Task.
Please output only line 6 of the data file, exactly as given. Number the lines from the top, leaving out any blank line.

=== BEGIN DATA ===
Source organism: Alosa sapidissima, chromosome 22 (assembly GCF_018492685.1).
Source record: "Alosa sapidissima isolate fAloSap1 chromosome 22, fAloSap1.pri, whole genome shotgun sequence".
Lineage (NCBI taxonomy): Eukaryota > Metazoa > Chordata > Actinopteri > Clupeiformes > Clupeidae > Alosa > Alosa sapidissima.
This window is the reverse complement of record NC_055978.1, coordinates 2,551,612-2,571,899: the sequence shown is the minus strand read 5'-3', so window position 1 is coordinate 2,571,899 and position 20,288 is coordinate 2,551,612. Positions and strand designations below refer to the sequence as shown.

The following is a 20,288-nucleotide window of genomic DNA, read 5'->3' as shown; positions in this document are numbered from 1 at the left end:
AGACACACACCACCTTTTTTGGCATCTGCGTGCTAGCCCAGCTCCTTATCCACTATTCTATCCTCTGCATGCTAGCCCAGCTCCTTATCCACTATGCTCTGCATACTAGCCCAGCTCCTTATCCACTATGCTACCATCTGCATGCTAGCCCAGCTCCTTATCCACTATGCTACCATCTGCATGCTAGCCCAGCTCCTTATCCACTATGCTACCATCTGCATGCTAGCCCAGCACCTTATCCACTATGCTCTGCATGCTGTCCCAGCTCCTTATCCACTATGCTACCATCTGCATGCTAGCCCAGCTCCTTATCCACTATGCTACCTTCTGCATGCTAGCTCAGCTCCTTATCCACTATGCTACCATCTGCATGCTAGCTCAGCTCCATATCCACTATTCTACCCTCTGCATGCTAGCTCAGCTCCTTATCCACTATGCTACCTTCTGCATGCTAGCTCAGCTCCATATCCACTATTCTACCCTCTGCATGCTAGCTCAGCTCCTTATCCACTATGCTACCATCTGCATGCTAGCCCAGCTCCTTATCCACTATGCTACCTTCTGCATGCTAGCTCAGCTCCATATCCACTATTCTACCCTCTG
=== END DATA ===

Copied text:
AGACACACACCACCTTTTTTGGCATCTGCGTGCTAGCCCAGCTCCTTATCCACTATTCTATCCTCTGCATGCTAGCCCAGCTCCTTATCCACTATGCTCTGCATACTAGCCCAGCTCCTTATCCACTATGCTACCATCTGCATGCTAGCCCAGCTCCTTATCCACTATGCTACCATCTGCATGCTAGCCCAGCTCCTTATCCACTATGCTACCATCTGCATGCTAGCCCAGCACCTTATCCACTATGCTCTGCATGCTGTCCCAGCTCCTTATCCACTATGCTACCATCTGCATGCTAGCCCAGCTCCTTATCCACTATGCTACCTTCTGCATGCTAGCTCAGCTCCTTATCCACTATGCTACCATCTGCATGCTAGCTCAGCTCCATATCCACTATTCTACCCTCTGCATGCTAGCTCAGCTCCTTATCCACTATGCTACCTTCTGCATGCTAGCTCAGCTCCATATCCACTATTCTACCCTCTGCATGCTAGCTCAGCTCCTTATCCACTATGCTACCATCTGCATGCTAGCCCAGCTCCTTATCCACTATGCTACCTTCTGCATGCTAGCTCAGCTCCATATCCACTATTCTACCCTCTG